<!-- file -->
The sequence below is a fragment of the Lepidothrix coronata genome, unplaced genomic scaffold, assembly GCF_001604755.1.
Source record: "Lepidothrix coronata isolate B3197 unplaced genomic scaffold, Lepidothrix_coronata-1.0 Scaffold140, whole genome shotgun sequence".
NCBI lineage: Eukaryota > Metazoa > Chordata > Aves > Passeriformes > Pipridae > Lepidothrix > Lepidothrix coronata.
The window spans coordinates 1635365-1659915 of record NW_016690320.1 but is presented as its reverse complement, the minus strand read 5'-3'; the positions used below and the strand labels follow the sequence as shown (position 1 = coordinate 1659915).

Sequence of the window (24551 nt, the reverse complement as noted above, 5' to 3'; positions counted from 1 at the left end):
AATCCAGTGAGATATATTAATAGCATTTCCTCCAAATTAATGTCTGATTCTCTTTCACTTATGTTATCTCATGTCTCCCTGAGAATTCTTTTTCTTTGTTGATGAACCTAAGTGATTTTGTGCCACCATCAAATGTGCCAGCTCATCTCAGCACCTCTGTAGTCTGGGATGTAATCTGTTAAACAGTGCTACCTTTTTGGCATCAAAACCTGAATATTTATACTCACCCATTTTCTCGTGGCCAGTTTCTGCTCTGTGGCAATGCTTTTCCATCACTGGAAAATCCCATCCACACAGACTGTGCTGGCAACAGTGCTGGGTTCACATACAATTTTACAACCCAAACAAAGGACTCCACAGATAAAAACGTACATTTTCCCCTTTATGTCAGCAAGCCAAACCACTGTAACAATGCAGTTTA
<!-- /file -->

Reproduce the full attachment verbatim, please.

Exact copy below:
The sequence below is a fragment of the Lepidothrix coronata genome, unplaced genomic scaffold, assembly GCF_001604755.1.
Source record: "Lepidothrix coronata isolate B3197 unplaced genomic scaffold, Lepidothrix_coronata-1.0 Scaffold140, whole genome shotgun sequence".
NCBI lineage: Eukaryota > Metazoa > Chordata > Aves > Passeriformes > Pipridae > Lepidothrix > Lepidothrix coronata.
The window spans coordinates 1635365-1659915 of record NW_016690320.1 but is presented as its reverse complement, the minus strand read 5'-3'; the positions used below and the strand labels follow the sequence as shown (position 1 = coordinate 1659915).

Sequence of the window (24551 nt, the reverse complement as noted above, 5' to 3'; positions counted from 1 at the left end):
AATCCAGTGAGATATATTAATAGCATTTCCTCCAAATTAATGTCTGATTCTCTTTCACTTATGTTATCTCATGTCTCCCTGAGAATTCTTTTTCTTTGTTGATGAACCTAAGTGATTTTGTGCCACCATCAAATGTGCCAGCTCATCTCAGCACCTCTGTAGTCTGGGATGTAATCTGTTAAACAGTGCTACCTTTTTGGCATCAAAACCTGAATATTTATACTCACCCATTTTCTCGTGGCCAGTTTCTGCTCTGTGGCAATGCTTTTCCATCACTGGAAAATCCCATCCACACAGACTGTGCTGGCAACAGTGCTGGGTTCACATACAATTTTACAACCCAAACAAAGGACTCCACAGATAAAAACGTACATTTTCCCCTTTATGTCAGCAAGCCAAACCACTGTAACAATGCAGTTTA